TigerBlog was hoping to be headed to Storrs, Conn., this weekend for the NCAA field hockey Final Four. Instead, the Ivy League champion Tigers fell a week ago against Syracuse in the first round. It was still a great year for the Tigers, who went 7-0 in the league to win their 27th Ivy title.

TB did watch the end of the quarterfinal between Syracuse and Maryland and then Northwestern and Iowa. Both games went to penalty shootouts, and TB cannot state enough how much he can't stand that (or PKs in soccer). Keep playing overtime. Someone will score.

As for the Final Four, it's North Carolina-Penn State and Northwestern-Maryland in the semis. TB says UNC-Maryland in the final, with UNC the winner.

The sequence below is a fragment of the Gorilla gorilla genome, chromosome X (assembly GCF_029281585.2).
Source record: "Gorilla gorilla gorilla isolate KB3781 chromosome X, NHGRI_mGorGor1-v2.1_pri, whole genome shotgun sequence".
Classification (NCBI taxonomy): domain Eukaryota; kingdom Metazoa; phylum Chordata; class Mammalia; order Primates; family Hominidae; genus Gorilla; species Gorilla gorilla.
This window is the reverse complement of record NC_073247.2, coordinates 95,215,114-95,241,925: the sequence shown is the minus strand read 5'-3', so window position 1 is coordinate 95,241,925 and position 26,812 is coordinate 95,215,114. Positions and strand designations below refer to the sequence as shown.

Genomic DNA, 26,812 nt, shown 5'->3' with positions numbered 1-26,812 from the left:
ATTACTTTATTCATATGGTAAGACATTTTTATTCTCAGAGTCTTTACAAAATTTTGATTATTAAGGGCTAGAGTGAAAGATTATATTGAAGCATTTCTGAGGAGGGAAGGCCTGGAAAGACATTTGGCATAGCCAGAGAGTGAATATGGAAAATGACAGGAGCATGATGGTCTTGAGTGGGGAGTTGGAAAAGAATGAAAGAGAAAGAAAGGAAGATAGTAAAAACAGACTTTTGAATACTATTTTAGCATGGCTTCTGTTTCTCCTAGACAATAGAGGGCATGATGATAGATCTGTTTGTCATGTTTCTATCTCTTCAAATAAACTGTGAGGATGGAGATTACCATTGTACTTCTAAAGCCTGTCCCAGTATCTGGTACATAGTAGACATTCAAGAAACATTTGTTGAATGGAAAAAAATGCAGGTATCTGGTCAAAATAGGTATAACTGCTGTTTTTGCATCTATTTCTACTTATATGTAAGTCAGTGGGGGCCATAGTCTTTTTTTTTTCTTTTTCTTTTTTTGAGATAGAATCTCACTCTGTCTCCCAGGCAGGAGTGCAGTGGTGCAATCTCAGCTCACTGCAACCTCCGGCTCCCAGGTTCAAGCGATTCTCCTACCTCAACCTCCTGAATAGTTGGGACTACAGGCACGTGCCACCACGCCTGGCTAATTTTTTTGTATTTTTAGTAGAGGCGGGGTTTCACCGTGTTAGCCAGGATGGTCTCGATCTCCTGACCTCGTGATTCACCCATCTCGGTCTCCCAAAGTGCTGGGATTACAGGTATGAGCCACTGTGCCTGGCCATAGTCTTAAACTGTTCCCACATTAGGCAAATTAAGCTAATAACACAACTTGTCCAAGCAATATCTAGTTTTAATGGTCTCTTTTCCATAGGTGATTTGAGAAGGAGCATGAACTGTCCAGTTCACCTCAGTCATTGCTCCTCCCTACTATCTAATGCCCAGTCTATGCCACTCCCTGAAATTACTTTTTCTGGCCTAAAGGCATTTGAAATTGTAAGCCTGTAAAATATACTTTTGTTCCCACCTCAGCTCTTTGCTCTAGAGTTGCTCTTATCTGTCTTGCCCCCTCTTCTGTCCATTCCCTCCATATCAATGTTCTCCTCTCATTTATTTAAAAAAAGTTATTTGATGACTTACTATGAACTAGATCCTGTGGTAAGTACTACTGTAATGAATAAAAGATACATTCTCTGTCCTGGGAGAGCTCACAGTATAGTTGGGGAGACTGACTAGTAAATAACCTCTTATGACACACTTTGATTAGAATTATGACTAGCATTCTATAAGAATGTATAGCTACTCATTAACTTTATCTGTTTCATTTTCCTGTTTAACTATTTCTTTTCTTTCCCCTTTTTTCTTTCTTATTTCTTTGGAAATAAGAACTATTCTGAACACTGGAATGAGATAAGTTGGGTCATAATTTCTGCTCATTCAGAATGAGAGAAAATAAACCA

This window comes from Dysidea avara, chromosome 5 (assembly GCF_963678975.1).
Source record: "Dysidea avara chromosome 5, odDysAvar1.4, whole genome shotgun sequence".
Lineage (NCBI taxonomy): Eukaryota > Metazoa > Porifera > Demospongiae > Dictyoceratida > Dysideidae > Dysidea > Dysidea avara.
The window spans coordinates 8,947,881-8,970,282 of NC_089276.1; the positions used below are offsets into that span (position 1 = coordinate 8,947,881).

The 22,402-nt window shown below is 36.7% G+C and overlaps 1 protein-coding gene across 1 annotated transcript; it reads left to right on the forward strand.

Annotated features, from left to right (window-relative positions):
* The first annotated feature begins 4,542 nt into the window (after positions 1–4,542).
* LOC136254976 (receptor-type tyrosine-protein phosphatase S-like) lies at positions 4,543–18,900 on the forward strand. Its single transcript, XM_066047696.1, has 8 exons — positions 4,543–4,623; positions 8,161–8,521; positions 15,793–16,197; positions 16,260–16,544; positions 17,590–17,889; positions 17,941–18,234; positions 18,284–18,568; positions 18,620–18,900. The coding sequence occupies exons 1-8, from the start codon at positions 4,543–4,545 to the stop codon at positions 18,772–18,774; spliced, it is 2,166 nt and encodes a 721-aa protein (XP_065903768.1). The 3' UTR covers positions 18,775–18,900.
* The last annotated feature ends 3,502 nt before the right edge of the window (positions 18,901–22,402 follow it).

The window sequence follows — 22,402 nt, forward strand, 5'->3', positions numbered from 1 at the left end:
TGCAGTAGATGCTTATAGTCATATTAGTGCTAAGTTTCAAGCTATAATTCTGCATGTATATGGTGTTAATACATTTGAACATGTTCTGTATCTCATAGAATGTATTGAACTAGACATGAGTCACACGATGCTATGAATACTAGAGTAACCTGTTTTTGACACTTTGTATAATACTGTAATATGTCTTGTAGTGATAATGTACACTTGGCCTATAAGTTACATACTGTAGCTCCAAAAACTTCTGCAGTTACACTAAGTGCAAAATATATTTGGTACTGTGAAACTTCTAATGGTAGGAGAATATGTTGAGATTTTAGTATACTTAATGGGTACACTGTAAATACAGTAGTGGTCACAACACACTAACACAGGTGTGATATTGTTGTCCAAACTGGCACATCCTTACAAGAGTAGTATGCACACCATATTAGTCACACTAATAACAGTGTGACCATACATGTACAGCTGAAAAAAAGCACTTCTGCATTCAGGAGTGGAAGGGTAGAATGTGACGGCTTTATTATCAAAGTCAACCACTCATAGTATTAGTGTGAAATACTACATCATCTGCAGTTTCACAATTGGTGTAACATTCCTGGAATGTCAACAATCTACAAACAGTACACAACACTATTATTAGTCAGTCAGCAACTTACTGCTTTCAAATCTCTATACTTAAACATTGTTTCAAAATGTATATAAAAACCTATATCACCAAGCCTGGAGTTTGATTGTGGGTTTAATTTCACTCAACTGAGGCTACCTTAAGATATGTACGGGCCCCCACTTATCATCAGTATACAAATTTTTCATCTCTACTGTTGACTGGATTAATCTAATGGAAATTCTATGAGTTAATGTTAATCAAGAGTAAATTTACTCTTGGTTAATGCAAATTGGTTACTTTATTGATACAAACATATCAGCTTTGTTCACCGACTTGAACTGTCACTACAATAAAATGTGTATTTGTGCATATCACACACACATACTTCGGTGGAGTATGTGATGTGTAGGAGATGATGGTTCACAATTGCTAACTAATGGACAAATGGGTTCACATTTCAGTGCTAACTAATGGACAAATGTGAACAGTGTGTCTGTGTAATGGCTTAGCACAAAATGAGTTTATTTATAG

Among the other highlights of the weekend are Saturday's NCAA cross country championships in Stillwater, Okla., the men's water polo league tournament at Brown, a men's basketball game at Marist tomorrow and a women's basketball game at Buffalo, also tomorrow.

Oh, and a football game on Powers Field too. TB will have more on the Princeton-Penn game tomorrow.

The complete weekend schedule is HERE.